Example 1 One tenth percent of gallium (melting point, 86 F.) was rolled directly into powdered cellulose acetate butyrate and rolled at 290 F. for 4 minutes. The molten metal readily dispersed in the plastic which gave a barely transparent gray black color to a compression molded 50 mil sheet. No particles of microscopic size were visible.

3,082,l0 Patented Mar. 19, 1963 2 Example 2 One percent ordinary 2:1 (by weight) tinzlead solder (melting point, 356 F.) was premelted and added on the hot compounding rolls to cellulose acetate butyrate. The roll temperature was increased to 320 F. in order to keep the solder melted long enough for a good dispersion. A dark gray opaque sheet was obtained.

Example 4 Twenty parts of the eutectic fusible alloy having the composition 51.2% tin, 30.6% lead and 18.2% cadmium With melting point at 287 F. was roll-compounded with parts of yarn-type cellulose acetate and tripropionin at 320 F. This concentrate was dissolved in an acetone yarn-dope and dry-spun to give cellulose acetate yarn with a metal content of 0.2%. The yarn had a pale gray tint.

Example 5 One percent 0 fthe ordinary solder of Example 3 was incorporated by roll-compounding in a polyester made from 6.5 moles of sebacic acid, 3.5 moles of p,p-dica1' boxy diphenyl sulfone and 10 moles of 1,5-pentanediol. The resulting composition had a dark gray color. Microscopic examination showed most of the particles to be very fine, but some with diameters greater than 1 micron were visible.

Example 6 Example 8 One tenth of one percent Woods metal was rollcompounded with dioctyl phthalate-plasticized polyvinyl chloride at 290 F. An attractive translucent gray composition resulted.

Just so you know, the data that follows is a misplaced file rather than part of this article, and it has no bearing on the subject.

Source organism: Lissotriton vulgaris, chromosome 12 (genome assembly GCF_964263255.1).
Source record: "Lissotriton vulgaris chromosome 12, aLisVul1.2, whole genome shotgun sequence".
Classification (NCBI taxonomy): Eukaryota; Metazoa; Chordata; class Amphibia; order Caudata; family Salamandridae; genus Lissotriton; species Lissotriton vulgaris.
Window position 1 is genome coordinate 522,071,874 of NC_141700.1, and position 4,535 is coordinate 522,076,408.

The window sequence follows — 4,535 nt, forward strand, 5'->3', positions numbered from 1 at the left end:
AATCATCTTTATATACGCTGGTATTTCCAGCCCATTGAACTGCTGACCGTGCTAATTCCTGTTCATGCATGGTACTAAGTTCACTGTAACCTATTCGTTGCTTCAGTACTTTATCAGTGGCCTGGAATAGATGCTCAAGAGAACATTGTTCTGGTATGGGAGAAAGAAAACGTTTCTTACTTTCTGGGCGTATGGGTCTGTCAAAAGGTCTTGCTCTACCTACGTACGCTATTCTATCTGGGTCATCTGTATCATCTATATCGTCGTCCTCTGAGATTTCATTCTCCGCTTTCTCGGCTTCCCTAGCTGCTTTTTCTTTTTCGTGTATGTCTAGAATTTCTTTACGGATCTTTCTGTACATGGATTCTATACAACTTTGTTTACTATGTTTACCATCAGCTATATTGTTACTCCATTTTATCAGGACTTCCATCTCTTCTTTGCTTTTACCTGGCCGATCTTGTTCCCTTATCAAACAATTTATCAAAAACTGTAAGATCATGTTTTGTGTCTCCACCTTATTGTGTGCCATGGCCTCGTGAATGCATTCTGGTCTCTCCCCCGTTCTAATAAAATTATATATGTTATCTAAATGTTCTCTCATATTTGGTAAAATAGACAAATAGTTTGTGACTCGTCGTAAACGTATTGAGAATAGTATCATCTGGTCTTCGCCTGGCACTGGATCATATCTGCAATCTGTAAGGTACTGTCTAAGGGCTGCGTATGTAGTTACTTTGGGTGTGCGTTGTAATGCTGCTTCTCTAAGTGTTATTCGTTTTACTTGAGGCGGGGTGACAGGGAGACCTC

Example 9 One percent ordinary 2:1 (by weight) tinzlead solder (melting point, 356 F.) was premelted and added on the hot compounding rolls to 100 parts of yarn-type cellulose acetate and tripropionin at 320 F. This concentrate was dissolved in an acetate yarn dope and dry spun to give cellulose acetate yarn with a metal content of 0.2%. The yarn had a pale gray tint.

Example 10 One hundred parts of cellulose acetate propionate (3% acetyl; 45% propionyl) was roll-compounded at 320 F. for 4 minutes with 15 parts of triethylene glycol di-2- ethylhexoate and 200 parts of a low melting lead solder containing 2:1 (by weight) tinzlead and having a melting point of 356 F. This composition is a heavy moldable plastic; useful for shielding against X-rays and other damaging radiations. It leaves a permanent mark when rubbed on paper, and could thus be used in the form of extruded rod for lead pencils. Even at such high concentrations of metal these plastic compositions are electrically nonconducting indicating that the degree of dispersion is excellent, the metal particles being well insulated from each other by intervening plastic media.

Example 11 One tenth of one percent Woods metal was roll compounded with low density (0.918) polyethylene (melt index 2.0) at 260 F. A bluish gray translucent composition of very pleasing appearance resulted.

Example 12 One hundred parts of high density (0.955) polyethylene (meltindex 0.7) wasrollcompounded at 300 F. with 100 parts of Woods metal to give a plastic composition useful for absorbing X-rays and other high energy radiations.

Example 13 One hundred parts of polypropylene (density 0.920, melt index 0.08) was extrusion-compounded at 550 F. with parts of 2:1 tinzlead solder and re-extruded as yarn of three denier per filament. Such yarn can be usedto make protective clothing'for X-ray and atomic energy workers.